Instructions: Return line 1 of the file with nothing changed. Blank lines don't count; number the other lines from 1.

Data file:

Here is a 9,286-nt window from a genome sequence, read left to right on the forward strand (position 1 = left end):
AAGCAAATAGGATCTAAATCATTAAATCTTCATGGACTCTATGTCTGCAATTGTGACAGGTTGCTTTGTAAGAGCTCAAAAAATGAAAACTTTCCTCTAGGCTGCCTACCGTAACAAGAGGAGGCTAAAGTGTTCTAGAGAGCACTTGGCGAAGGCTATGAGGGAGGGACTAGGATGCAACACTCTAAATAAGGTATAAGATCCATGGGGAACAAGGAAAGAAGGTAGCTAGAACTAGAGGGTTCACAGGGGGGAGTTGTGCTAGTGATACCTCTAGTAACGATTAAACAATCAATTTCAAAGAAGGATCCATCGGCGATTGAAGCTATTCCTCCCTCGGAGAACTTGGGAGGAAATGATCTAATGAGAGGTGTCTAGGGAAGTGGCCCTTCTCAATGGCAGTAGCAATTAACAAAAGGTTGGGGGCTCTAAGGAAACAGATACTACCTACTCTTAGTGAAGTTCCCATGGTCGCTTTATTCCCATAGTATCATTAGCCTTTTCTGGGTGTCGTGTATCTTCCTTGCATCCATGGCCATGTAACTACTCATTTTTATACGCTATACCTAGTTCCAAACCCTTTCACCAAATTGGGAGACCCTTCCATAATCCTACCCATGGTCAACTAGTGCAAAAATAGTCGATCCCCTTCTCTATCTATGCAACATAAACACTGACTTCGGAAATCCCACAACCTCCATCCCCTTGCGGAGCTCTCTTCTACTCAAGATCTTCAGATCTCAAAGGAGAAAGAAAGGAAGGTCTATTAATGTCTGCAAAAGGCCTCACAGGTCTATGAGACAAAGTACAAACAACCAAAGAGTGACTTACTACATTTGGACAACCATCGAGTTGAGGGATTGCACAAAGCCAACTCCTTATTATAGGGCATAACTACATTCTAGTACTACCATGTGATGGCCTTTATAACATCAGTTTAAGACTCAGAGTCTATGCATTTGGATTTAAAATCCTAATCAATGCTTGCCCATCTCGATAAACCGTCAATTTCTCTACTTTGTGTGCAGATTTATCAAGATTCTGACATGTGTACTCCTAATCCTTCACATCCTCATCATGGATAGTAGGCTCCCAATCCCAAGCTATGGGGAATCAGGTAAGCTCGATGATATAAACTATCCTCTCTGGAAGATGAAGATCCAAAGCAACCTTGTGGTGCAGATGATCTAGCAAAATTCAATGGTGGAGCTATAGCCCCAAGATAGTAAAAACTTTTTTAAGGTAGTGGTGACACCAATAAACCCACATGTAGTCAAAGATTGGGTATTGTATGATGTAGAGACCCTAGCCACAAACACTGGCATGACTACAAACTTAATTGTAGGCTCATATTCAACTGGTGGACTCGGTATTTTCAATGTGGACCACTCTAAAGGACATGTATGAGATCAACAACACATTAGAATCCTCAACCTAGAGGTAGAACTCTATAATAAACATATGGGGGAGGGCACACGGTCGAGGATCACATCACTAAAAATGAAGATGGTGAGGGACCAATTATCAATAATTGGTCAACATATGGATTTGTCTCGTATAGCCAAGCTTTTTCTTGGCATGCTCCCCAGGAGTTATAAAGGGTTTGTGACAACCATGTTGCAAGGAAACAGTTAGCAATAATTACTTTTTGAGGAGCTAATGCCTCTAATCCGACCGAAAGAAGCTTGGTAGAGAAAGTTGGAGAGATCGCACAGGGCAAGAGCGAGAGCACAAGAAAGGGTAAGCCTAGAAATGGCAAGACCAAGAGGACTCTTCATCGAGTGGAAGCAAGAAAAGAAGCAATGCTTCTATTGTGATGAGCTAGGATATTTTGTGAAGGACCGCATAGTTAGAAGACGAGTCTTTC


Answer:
Here is a 9,286-nt window from a genome sequence, read left to right on the forward strand (position 1 = left end):